Methodist Church makes written response to Select Commmittee on Assisted Dying

The Methodist Church in Britain has submitted its written response to the Select Committee currently studying the Assisted Dying for the Terminally Ill Bill. The Church retains its opposition to euthanasia, but recognises the moral complexities found in some situations.

Anthea Cox, Co-ordinating Secretary for Public Life and Social Justice, thanked the Select Committee for its invitation to respond to the Bill, and pointed out that the Methodist response follows debate that has taken place at Conference, in committees and working groups.

The Methodist Church response reads, in part: "The Methodist Church opposes euthanasia but recognises that this does not lessen the complex moral problems integral to the final stages of some terminal illnesses. The Christian tradition insists on the infinite respect owed to every individual human being. This respect is not proportional to their level of well-being, nor to any assessment of how seriously ill, injured or disabled they are."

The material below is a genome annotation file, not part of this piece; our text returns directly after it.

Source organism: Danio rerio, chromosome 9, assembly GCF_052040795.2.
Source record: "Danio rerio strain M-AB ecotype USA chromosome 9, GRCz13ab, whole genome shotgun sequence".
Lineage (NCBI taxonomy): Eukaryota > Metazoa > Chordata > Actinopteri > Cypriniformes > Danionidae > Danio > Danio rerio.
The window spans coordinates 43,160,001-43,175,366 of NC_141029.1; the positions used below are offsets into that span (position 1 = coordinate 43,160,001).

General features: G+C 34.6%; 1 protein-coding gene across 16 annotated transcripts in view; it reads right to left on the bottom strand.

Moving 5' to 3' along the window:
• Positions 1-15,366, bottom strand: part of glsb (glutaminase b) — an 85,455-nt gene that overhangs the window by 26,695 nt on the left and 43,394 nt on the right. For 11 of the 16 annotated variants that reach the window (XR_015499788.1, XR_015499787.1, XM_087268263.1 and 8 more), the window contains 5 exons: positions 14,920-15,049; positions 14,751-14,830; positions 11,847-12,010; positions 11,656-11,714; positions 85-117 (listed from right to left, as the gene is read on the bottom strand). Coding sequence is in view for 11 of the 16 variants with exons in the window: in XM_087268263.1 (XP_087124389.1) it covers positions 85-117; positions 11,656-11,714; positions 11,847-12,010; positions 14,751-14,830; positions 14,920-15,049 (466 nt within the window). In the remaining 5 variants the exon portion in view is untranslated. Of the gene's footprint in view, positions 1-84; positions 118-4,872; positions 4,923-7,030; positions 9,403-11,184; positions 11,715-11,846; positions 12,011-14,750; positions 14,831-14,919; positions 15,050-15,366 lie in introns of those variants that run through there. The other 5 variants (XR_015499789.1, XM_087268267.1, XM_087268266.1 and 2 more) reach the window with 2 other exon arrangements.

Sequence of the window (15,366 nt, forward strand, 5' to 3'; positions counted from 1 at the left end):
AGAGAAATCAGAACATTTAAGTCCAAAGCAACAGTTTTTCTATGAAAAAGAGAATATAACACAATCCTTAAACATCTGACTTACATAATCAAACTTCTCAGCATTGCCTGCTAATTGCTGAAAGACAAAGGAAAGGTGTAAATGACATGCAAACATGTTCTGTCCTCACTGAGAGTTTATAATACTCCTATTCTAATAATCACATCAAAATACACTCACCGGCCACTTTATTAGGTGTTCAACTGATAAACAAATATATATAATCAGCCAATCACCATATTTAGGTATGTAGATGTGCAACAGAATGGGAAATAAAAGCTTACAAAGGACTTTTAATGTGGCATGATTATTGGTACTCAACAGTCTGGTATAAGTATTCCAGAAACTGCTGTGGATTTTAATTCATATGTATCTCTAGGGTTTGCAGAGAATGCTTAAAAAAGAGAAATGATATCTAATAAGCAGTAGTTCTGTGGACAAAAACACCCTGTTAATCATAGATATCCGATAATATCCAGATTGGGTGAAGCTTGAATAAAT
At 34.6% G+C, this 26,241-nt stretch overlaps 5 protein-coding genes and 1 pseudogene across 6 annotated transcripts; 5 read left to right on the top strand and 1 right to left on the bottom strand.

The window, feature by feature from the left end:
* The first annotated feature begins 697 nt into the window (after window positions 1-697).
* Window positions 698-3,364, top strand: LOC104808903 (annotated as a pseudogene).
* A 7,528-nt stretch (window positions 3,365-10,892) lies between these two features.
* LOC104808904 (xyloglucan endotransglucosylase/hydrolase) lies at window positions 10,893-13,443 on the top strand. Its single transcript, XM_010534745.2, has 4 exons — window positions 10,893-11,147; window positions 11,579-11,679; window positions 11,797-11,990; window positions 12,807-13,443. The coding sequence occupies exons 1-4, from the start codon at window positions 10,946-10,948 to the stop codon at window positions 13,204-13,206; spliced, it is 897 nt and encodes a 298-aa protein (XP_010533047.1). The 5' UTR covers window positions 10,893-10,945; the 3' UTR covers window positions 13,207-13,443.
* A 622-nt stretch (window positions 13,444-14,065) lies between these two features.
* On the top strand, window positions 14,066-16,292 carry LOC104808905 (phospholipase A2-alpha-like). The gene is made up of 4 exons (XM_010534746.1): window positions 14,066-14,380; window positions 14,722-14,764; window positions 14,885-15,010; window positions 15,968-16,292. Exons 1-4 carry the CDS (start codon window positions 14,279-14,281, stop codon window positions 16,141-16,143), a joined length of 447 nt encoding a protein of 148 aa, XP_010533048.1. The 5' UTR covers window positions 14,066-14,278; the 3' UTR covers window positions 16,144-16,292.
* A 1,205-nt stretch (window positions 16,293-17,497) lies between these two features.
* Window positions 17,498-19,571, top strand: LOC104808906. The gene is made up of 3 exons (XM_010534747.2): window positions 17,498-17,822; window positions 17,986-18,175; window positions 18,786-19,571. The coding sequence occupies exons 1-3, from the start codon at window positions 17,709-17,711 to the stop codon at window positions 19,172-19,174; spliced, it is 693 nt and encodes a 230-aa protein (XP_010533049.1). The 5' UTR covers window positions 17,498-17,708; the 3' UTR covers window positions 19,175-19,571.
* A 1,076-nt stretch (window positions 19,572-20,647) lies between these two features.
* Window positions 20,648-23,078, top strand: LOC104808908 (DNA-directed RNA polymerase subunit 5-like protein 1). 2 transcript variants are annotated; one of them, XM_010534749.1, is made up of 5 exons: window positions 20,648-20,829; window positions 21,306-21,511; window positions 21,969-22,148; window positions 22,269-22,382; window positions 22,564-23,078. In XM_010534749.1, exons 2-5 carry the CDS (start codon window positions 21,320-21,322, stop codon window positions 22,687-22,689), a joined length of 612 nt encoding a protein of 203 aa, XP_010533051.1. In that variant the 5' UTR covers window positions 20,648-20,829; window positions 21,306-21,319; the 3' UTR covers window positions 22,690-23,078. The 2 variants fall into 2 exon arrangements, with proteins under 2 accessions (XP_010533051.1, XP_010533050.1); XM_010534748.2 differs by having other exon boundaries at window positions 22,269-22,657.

The response refers the committee to the Methodist debate on living wills (also known as advance directives) in 1993. Many of the concerns raised there are also relevant regarding Assisted Dying. The Church is concerned about these for four reasons. First, Advance Directives "may not give sufficient opportunity for patient to change their mind in situations [that] were not accurately foreseen. Second, they may not have sufficient safeguards to inhibit the desired medical action or inaction before a distressing situation goes into remission. Third, vulnerable people may be exposed to undue pressure in construing their Advance Directives. Fourth, no Advance Directive can cover all conceivable circumstances to which a patient may come."

The Church welcomes parts of the Bill that state that assisted dying could only be requested due to the current condition of the person seeking such a process, and that any individual seeking assisted dying would have to be judged competent. Nonetheless, "the above concerns would continue to apply to protect vulnerable people in the controls and processed outlined in the Bill. We are not sure they are sufficient to enable people to make appropriate choices."

The Methodist Church will continue to engage its members in this debate, recognising that there are some divergent views within the membership. The Church welcomes this ongoing debate on this important and challenging issue.

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